One day doesn’t go by without every man, woman and child hearing a wide spectrum of acronyms and complex exotic takes and solutions to the European debt crisis, further confusing the issue. And if they haven’t noticed, that’s the idea. Thus, for those trying to figure out what’s going on, here’s a simple explanation.
The creation of the euro in itself was not necessarily a bad idea, and the core problem lies in the existing economic foundations throughout the European membership. Back in the day, plenty of economists warned against it. Instead of trying to consolidate their differences prior to the new currency, they overlooked them for the sake of political expediency, just as if two people were dating over the Internet and then decided to meet face-to-face at the altar. Thus this marriage of convenience for some, and inconvenience for others, although they didn’t see it, turned out to be a reversal of conveniences where nobody wins.
Imagine that a German citizen married a Portuguese national, and at first they didn't quite know their respective finances, and wasn’t important because love was in the air. It turns out that the German had $1 million in savings and $1 in debt, while the Portuguese had the mirror image of the ledger - $1 in savings, $1 million in debt - and after the wedding party, the German/Portuguese couple had $1,000,001 in savings and $1,000,001 in debt. Problem is that the interest payments kept creeping higher, while the Portuguese spending continued to aggravate the situation, and the German couldn’t keep up with the balance sheet.
Should they get divorced? Well, if that solution is viable, the assets and debt will be split 50/50, and the Portuguese actually wins in the short-term, while the German is not willing to part with half the savings and assume debt that didn't exist before.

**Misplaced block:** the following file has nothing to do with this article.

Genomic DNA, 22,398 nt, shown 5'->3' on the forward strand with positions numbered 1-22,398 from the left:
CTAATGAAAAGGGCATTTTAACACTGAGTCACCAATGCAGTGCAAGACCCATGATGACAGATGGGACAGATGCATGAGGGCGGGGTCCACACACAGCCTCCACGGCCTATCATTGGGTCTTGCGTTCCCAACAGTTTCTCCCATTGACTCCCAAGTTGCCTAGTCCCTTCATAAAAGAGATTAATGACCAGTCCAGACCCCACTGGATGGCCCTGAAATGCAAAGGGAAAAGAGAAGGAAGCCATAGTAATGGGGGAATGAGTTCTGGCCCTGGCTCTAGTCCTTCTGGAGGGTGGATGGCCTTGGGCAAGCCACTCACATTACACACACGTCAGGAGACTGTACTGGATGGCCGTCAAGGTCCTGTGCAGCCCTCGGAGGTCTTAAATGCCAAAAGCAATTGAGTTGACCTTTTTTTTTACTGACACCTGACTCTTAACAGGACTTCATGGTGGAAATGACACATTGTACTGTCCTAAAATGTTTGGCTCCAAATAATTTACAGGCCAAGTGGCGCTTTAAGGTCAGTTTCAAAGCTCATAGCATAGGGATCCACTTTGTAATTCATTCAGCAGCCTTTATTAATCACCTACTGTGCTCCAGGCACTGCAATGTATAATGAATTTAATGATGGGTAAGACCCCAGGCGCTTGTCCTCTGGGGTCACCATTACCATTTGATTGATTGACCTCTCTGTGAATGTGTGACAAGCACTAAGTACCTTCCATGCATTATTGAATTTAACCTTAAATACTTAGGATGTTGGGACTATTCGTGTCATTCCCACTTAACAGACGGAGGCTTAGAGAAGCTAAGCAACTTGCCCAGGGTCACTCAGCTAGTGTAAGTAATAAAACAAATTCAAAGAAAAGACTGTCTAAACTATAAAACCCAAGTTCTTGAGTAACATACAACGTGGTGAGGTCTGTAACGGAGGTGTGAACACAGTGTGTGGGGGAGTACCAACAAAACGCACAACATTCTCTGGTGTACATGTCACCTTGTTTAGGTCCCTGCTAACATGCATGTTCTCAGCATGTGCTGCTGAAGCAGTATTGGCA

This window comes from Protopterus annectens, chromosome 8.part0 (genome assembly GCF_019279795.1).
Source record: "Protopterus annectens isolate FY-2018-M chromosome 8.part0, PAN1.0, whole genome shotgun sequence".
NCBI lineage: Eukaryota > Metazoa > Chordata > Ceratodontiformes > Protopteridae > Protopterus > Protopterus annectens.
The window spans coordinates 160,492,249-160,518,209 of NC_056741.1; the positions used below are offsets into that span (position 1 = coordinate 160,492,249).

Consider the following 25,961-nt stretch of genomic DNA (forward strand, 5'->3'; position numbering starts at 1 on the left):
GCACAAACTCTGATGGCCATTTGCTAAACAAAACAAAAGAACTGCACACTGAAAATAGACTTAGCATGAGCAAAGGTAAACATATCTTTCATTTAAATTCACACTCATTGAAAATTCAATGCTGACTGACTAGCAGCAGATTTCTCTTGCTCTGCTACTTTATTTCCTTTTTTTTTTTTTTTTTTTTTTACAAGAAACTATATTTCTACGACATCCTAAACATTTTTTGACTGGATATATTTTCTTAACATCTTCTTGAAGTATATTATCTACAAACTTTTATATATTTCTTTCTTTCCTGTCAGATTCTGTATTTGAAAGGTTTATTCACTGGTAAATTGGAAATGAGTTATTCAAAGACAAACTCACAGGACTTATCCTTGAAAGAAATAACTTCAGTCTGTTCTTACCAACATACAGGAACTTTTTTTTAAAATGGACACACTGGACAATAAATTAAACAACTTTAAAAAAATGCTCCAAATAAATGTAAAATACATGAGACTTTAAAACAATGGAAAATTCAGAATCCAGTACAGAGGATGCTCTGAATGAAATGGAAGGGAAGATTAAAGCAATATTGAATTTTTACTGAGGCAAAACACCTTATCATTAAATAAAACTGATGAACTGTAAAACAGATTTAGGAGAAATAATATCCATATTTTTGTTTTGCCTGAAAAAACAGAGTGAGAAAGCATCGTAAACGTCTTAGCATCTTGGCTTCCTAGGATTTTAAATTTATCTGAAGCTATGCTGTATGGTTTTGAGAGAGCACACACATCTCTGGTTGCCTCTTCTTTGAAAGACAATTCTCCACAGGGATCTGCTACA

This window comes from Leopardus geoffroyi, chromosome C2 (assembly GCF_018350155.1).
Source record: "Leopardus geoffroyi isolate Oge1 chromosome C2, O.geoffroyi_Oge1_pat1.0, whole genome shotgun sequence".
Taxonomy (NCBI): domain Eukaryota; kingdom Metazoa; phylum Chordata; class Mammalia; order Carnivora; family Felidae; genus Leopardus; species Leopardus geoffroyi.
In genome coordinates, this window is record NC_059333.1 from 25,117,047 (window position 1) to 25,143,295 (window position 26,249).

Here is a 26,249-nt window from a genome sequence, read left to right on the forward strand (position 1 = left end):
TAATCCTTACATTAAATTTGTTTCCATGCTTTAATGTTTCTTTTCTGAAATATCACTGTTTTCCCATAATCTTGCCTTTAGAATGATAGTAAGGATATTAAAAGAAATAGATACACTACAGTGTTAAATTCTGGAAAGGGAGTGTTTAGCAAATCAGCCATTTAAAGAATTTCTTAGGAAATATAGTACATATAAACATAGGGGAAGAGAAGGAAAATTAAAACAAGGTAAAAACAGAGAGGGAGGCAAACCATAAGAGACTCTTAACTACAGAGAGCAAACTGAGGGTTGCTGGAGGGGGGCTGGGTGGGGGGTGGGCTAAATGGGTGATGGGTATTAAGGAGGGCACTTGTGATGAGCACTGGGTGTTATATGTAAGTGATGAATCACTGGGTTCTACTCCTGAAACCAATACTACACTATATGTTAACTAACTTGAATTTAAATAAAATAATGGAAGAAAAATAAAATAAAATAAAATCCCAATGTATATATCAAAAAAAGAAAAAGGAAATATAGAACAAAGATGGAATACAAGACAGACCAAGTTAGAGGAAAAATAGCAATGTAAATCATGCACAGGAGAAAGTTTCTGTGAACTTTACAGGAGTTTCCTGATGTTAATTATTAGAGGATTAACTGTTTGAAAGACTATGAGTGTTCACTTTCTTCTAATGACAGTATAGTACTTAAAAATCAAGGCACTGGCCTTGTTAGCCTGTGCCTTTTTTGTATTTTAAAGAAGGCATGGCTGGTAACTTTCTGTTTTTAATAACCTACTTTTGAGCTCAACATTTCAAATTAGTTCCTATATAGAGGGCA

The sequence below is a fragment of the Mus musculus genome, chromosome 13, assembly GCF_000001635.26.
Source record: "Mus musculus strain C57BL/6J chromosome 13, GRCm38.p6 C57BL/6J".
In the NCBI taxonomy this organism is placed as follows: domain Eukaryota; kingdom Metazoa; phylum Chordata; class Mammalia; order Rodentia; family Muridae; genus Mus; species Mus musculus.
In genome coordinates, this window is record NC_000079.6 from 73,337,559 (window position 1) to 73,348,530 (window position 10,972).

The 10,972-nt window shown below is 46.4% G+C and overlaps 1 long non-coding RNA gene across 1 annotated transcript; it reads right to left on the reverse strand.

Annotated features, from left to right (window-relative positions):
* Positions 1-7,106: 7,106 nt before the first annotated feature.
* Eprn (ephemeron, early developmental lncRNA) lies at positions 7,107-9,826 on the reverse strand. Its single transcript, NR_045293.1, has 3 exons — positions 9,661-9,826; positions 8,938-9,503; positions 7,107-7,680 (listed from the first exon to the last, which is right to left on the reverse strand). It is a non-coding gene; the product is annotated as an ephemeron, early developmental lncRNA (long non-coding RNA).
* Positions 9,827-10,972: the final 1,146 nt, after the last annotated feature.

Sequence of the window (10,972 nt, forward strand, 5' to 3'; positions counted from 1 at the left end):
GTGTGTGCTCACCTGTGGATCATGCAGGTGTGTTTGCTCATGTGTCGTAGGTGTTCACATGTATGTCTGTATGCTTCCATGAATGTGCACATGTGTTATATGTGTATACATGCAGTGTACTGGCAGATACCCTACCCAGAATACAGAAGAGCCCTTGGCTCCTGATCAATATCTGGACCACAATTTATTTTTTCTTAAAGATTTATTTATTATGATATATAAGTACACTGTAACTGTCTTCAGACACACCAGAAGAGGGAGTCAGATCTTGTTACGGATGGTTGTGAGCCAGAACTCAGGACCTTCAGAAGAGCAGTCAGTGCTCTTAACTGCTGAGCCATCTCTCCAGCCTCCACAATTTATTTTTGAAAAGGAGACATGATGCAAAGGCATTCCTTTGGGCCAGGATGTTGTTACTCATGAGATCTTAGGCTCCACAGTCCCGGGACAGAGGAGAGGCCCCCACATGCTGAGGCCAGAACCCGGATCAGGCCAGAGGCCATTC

Thus another potential solution is for both to cosign a new loan – “Eurobonds” – but the German will be penalized with a higher rate while the Portuguese will enjoy cheaper credit, and the fact that they are married quickly becomes irrelevant. But the German wants to have the cake and eat it too, and higher rates or a credit write-down are not acceptable alternatives, and they choose to engage their friends, family and strangers, and borrow even more to support a lifestyle that will eventually come to an end. To add insult to injury, the paychecks look increasingly smaller in view of the newly accumulated debt. And that's the story.
Therefore the pundits can spew a plethora of unrecognizable words and complex strategies, but the problem is quite simple. However, politics are an integral part of the process, which complicates the issue, and as Americans, we also know how that goes.
Bloomberg reported that Angela Merkel, Germany’s Chancellor, wants the private sector to share more of the pain, and did so while addressing a blue collar constituency.
“We want and we have to make sure that banks and other investors share the costs of getting over the crisis,” Merkel said in a speech to trade unionists today in Karlsruhe, Germany.
Then MarketWatch reported the opposite, further highlighting the “disunion” that prevails.